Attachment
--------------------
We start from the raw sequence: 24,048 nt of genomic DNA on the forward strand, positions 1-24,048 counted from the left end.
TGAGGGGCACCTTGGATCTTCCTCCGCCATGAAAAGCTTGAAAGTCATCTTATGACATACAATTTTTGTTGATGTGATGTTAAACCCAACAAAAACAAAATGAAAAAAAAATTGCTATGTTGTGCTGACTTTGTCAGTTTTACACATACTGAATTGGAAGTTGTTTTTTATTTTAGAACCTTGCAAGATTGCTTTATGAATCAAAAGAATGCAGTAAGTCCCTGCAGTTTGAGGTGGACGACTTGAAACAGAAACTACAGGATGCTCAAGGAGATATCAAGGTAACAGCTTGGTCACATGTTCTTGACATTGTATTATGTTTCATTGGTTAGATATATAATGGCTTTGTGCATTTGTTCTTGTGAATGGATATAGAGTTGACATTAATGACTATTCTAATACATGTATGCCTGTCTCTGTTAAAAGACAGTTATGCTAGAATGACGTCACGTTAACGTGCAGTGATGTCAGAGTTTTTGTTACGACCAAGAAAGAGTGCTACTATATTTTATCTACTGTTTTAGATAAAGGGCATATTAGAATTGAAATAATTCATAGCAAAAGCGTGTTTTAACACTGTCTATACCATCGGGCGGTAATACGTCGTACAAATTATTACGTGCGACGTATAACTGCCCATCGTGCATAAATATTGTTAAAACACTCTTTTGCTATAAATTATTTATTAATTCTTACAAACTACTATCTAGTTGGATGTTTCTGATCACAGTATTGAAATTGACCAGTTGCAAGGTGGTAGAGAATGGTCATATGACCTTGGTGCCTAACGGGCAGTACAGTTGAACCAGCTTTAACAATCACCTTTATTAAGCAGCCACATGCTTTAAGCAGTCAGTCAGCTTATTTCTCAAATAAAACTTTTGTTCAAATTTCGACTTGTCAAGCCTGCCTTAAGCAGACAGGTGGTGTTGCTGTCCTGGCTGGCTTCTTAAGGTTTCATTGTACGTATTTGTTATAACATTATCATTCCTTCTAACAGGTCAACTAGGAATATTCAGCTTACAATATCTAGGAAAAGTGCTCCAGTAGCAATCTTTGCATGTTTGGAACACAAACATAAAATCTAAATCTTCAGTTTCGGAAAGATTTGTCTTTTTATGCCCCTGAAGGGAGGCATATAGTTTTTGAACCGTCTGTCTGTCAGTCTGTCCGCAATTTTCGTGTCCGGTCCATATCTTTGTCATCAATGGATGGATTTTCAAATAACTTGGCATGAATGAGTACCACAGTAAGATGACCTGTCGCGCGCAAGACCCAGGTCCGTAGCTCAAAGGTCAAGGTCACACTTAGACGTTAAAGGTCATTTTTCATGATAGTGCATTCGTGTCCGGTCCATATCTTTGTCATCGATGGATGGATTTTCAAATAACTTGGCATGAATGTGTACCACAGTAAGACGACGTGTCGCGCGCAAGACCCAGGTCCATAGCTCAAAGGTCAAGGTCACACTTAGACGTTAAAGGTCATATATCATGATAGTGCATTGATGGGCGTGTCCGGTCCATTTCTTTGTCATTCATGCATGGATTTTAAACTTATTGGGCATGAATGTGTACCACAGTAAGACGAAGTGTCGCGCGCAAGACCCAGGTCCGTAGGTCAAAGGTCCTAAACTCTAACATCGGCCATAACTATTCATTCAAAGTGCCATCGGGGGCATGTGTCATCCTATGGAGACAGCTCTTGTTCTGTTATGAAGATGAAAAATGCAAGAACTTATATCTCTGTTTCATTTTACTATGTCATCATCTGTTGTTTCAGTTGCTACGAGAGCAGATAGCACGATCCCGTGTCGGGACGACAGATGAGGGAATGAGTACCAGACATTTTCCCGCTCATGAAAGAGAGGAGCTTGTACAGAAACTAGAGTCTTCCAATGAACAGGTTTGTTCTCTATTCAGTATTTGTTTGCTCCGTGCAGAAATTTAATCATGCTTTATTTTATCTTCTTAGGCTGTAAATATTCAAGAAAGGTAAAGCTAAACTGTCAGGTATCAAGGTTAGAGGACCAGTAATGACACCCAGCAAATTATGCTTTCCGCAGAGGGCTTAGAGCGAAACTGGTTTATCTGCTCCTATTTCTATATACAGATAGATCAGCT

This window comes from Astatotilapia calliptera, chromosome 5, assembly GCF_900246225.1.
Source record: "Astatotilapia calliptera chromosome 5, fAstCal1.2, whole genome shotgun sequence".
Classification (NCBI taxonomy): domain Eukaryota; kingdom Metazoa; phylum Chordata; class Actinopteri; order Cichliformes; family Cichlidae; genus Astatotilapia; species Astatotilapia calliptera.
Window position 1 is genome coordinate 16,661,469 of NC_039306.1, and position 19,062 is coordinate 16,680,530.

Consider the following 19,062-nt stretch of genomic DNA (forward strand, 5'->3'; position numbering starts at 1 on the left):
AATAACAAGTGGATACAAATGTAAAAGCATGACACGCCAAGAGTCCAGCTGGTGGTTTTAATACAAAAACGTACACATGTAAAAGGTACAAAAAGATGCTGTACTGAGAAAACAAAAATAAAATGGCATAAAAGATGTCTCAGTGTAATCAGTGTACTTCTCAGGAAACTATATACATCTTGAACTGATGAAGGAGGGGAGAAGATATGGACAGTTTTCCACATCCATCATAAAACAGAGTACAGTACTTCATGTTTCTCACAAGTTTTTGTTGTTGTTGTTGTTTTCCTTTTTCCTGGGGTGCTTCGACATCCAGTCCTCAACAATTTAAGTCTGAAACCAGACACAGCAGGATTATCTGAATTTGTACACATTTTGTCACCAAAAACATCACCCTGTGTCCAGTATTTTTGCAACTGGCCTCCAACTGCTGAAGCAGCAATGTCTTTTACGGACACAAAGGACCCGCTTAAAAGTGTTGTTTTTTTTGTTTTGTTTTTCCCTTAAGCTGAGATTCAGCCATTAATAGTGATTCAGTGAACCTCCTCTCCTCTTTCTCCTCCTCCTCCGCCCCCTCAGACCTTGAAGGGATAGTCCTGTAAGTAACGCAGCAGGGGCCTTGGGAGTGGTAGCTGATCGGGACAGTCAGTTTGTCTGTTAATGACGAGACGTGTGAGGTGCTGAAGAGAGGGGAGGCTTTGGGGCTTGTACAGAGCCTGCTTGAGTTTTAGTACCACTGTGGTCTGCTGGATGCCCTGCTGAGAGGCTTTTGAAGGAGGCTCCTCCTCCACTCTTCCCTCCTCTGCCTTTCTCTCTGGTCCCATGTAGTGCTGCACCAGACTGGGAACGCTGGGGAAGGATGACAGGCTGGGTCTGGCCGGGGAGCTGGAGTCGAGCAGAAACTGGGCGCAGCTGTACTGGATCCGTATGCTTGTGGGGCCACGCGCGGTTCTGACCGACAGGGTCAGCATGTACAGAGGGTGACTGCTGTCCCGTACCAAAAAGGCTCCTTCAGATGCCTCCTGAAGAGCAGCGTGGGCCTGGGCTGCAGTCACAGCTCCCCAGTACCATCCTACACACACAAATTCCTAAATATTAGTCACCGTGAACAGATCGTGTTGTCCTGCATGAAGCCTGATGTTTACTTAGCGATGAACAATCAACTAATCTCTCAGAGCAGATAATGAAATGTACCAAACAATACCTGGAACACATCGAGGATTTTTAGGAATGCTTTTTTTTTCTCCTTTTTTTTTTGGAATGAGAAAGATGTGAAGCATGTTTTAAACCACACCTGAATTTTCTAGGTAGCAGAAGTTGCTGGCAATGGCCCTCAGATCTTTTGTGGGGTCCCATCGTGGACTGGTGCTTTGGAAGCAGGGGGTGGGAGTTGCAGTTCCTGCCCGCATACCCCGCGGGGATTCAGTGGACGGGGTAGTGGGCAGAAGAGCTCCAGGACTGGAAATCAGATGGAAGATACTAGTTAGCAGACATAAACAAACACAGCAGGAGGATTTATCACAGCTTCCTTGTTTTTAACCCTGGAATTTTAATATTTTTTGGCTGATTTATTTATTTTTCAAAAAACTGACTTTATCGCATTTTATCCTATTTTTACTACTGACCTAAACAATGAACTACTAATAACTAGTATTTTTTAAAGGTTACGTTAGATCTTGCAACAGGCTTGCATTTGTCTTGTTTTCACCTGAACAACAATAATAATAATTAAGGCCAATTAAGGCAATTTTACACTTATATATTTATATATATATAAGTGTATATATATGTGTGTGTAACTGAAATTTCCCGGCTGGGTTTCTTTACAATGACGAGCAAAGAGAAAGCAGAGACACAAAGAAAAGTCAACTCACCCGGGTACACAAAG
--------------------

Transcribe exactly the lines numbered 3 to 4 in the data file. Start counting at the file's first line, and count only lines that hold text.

This window comes from Astatotilapia calliptera, chromosome 5, assembly GCF_900246225.1.
Source record: "Astatotilapia calliptera chromosome 5, fAstCal1.2, whole genome shotgun sequence".